Editor's note: When he's not teaching the Internet how to fist-fight, why being weird is awesome or how to self-publish your own books, Joe Peacock tours the world, showing his extensive "Akira" art collection. He's on his way to HeroesCon right now.
This weekend in Charlotte, North Carolina, there is a comic book convention. It's called HeroesCon, and it's unlike any modern con you've ever been to.
There are no massive halls filled with video game companies hawking their latest wares. There are no movie studios promoting the latest summer and fall releases. There aren't any barely clad booth babes, and the volume of bandwagon cosplayers who don't actually read the material they draw their costumes from is kept to a minimum - and what cosplayers you do find there are high-class, high quality actual real life comic book fans.
Oh, and just about every single artist, writer and editor in the comics industry will be there.
I first heard of HeroesCon in 1994, during Dragon*Con in Atlanta.
It was my senior year in high school, and I was told by an artist in artist alley that if I loved comics, I needed to see HeroesCon. My convention buddies, Mike and Jay, hopped in a car with me that summer and we made the four-hour trek to the con. Once we got there, I was in heaven. HeroesCon was everything it was promised to be.
"HeroesCon is like the comics industry's family reunion," says Dexter Vines, inker for Marvel comics and a fellow member of Studio Revolver in Atlanta. "Heroes is a perfect storm of comic book convention and hanging out with friends. Every pro I know goes every year. You have editors from Marvel and DC driving and flying down on their own dime just to hang out. No other show I know has that."
A quick search on Twitter for #heroesCon finds hundreds of this year's attendees counting down the minutes until the con starts, and several dozen who can't make it this year lamenting that fact. FULL POST
When I became a hardcore fan of Japanese dramas, I thought I'd discovered the alpha and omega of Asian entertainment.
Crammed with manga-esque storylines, good looking pop stars, and dream romances, J-drama was perfect. When friends mentioned Korean drama, I turned my nose up at them, uninterested in anything that didn't stoke my Japan-centric obsession.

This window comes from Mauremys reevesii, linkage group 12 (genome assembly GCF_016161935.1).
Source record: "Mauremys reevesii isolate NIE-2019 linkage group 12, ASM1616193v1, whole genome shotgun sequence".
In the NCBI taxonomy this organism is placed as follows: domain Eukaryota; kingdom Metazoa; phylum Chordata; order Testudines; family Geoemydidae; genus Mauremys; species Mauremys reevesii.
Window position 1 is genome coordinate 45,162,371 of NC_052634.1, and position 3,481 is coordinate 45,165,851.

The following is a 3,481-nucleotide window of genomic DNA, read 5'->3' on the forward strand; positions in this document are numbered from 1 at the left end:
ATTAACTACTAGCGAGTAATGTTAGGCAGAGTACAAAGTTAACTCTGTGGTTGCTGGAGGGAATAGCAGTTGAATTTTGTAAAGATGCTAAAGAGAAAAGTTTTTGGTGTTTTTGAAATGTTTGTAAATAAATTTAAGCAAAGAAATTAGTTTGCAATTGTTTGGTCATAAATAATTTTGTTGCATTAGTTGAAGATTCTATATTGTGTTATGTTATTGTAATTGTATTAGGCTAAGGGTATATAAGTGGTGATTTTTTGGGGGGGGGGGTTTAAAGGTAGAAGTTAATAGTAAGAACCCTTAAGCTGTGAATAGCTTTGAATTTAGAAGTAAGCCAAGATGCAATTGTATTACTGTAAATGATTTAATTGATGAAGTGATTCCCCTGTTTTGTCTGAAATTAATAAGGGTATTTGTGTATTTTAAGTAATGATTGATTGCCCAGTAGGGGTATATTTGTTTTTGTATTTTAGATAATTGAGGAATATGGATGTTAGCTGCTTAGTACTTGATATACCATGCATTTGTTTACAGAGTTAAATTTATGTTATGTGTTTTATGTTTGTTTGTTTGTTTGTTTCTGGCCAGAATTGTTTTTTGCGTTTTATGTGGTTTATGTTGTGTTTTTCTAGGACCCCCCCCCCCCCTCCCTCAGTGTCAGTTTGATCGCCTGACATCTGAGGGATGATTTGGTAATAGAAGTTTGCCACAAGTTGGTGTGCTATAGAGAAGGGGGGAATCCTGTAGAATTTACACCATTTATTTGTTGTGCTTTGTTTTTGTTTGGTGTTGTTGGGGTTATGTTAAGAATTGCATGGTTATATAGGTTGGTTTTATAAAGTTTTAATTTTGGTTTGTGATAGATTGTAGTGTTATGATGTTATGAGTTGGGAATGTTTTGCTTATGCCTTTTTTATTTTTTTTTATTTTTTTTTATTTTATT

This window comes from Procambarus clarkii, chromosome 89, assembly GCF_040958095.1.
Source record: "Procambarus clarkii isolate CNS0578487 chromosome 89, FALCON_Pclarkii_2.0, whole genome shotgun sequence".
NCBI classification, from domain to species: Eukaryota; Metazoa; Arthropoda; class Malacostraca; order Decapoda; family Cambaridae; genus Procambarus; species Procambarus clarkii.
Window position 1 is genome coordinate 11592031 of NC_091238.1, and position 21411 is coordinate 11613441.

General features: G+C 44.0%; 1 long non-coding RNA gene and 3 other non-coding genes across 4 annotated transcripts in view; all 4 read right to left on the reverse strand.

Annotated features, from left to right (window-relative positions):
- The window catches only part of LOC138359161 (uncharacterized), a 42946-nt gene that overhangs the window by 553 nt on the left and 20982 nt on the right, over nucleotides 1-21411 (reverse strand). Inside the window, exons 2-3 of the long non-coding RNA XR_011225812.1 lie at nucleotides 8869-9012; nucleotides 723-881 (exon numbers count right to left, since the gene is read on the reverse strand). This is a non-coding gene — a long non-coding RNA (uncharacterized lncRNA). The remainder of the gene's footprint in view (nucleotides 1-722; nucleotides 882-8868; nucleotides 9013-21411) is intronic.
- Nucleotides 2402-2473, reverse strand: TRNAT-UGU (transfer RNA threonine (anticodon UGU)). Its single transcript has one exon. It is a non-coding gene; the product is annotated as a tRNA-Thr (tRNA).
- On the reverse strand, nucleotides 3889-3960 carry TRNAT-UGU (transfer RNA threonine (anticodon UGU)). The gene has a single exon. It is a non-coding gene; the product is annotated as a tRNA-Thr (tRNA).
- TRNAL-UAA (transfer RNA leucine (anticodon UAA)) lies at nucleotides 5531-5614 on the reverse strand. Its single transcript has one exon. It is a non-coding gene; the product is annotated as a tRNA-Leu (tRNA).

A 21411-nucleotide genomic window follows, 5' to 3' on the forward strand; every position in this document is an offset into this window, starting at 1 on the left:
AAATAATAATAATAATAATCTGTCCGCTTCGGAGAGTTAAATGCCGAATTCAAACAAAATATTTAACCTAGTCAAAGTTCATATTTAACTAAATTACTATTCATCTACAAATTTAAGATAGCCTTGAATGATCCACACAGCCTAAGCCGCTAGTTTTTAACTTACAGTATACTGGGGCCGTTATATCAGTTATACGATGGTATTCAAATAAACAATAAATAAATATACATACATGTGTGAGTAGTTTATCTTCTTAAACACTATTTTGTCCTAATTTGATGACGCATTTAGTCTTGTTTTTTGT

Older, wiser and having developed an insatiable appetite for Asian idol culture, I've now warmed up to Korean media.
Korean pop music was my gateway drug - I couldn't resist the catchy songs. Google reinforced my new interest not long after that, promoting an all-Korean concert at their headquarters and pushing the trend called "Korean Wave" (also called Hallyu) to a whole new audience of potential fans. By that time, I was completely converted when it came to the music, even finding indie Korean acts such as Guckkasten and Glen Check to fall in love with. Fully enticed by these Korean stars, I was ready to find out why Korean dramas inspired equally devoted fans.
"The Korean entertainment industry has grown immensely over the last few decades, and dramas are now being produced with enormous budgets, aimed for export more so than ever before," said Girlfriday, writer for the highly active drama community Dramabeans.
"They're produced slickly, enough to compete with American entertainment, and tend to be romance-centric. They also tell a complete story in 16 to 20 episodes, so its just long enough to get you addicted to something and just short enough that you don't feel burdened by picking up a show," Girlfriday said.
Like the Japanese dramas I'm used to, K-dramas are broken into subcategories by genre. The most popular shows are referred to as "trendies" in fan circles, and usually feature popular casts with young protagonists. There's also "ajumma" drama, which feature older or divorced female characters who find new love, "sageuk" drama, which plays out fictionalized versions of Korean history, and "makjang" drama, which is the closest thing to the American soap opera, traditionally taking a sensational approach with lots of absurd twists and turns. Korean dramas also include thrillers, action/intrigue and procedural genres.
But for all their similarities, K-drama has some major differences from J-drama. For instance, Korean shows air two episodes a week, whereas Japanese shows only air one. The biggest difference of all, however, is a key one: availability. While Japanese shows are rarely licensed for the American market, Korean shows are readily available through American-based services such as Hulu and Dramafever. Therefore, audiences outside of Korea can get their hands on them sooner. FULL POST